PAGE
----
A medical professional decided against performing much needed ostomy surgery on my son because he was more concerned that “the bag” would give my son a worse quality of life than he is currently living?

What kind of craziness is that?

Has this doctor not seen my husband, who is alive, has a family, and is able to hold down a job because of his ostomy? What about Uncover Ostomy? Hasn’t he seen this website? I’ve definitely shown him!

How can a medical professional be so blind?

If this is how a medical professional thinks of the ostomy, it’s clear that our work here at Uncover Ostomy is far from over, that’s for sure.

I am heartbroken.

This is a surgeon that I have had so much respect for. I’ve referred other patients to him, I’ve sung his praises, and most importantly, I’ve trusted him to take care of my son.

Instead, he has failed us. He has failed Noah.

Lucky for my son, I am not going to give up.

I am determined to find a surgeon who will perform this life saving surgery and to give him his quality of life back. I am not just going to sit here and watch my son suffer in pain and miss out on life all because a medical professional thinks “the bag” will depress him. I will do whatever it takes.

All I can say for now is that this story is to be continued…

Susan Sweeney
  • Luisa Mar
    Posted at 17:55h, 06 July Reply

    My son has an ileostomy since the age of 4. He is now 14 and living a healthy, happy life. He plays baseball, even umpires, is not excluded from any physical activities at school, and enjoys a normal teenage life. Keep fighting for what’s healthy and right for your son and your family! I wish you the best of luck

  • Donna Leung
    Posted at 19:15h, 06 July Reply

    Susan I would love to connect with you regarding your situation with your daughter. Our son has had his ileostomy since he was ten (he’s 20 now) and it was life saving for him, physically, socially and emotionally. I hope you are able to find a surgeon who sees the benefits

  • Donna Leung
    Posted at 19:16h, 06 July Reply

    Sorry, I meant for your son! I was thinking of another person posting on FB with a daughter.

  • Jenny
    Posted at 19:34h, 06 July Reply

    I’m so sorry for you. The only mental changes are positive ones as you are able to participate in life again (speaking from experience, have had an ileostomy for four years). I sincerely hope you find a surgeon who will perform this life-changing surgery and my prayers are with you and your son.

  • Ima Realist
    Posted at 21:52h, 06 July Reply

    Why would you fight so hard for something that a doctor has proven that isn’t needed for your child. Your child doesn’t have an intestinal disease. After reading you post and watching your crazy videos as to which you have scripted your child to do as to which he forgot his lines. You keep talking about quality of life…who’s life are you really talking about YOURS or HIS? The doctor has said that there are many issues that come with this that would ultimately effect his quality of life, which are documented in MANY studies at which you can read on the internet. ostomy leads to intensified distress and suffering for patients, and causes severe stress as a result of skin irritation (76%), pouch leakage (62%), offensive odor (59%), reduction in pleasurable activities (54%), and depression/anxiety (53%).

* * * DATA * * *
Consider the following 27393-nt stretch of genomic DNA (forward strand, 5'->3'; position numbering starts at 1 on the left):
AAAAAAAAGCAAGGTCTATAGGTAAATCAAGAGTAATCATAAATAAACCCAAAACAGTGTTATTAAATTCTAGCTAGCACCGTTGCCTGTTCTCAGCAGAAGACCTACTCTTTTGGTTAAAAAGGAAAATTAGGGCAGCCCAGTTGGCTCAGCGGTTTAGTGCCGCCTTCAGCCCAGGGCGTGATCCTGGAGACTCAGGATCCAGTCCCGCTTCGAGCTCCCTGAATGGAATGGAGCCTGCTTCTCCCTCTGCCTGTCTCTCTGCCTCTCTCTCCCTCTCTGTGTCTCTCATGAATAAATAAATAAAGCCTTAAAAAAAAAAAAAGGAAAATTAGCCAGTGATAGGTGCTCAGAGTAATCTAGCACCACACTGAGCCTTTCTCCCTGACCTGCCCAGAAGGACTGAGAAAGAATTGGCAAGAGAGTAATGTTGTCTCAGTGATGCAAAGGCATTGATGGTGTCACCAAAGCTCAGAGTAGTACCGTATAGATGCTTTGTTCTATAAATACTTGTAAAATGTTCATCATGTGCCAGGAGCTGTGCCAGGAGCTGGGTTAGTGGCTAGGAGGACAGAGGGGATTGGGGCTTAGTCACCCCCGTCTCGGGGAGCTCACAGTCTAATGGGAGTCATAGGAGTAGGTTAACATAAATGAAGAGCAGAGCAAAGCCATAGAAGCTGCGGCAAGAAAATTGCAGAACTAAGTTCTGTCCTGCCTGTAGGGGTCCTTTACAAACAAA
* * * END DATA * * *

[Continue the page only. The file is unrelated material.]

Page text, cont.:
It has been said by MANY that have also followed your craziness that you are crazy and like to hear yourself talk and that you love the attention you get from all this. But that you seem to have forgotten this is about your child not you!

    • John Shafer
      Posted at 17:04h, 11 August Reply

      Do you have an ostomy? I’m curious because your comments don’t reflect the reality of life after ostomy surgery. What is the source of your information?

  • Richard A Moeller
    Posted at 17:03h, 07 July Reply

    Never give up never surrender

  • Anne McIntyre
    Posted at 03:21h, 08 July Reply

    Hello Susan , I’m so sorry for you and your family … have the specialists ever discussed trying the ACE procedure , not sure if it would help your son but I have one and for me it’s been life changing xx

  • Kim Thackeray
    Posted at 03:16h, 09 July Reply

    Do not give up your fight… I have my life back from having an ileostomy after 9years of suffering… if you are positive about having a bag then there shouldn’t be any mental health issues. If your son has been in great pain & suffered for years which is what you have said them he will willingly adjust to a bag. I begged for mine. Having s bag changes your life, yes it does but for me, it was for the better. Keep positive, don’t give up & fight for what you know in your heart is right. Go find another surgeon that will listen. My heart goes out to your son. Xx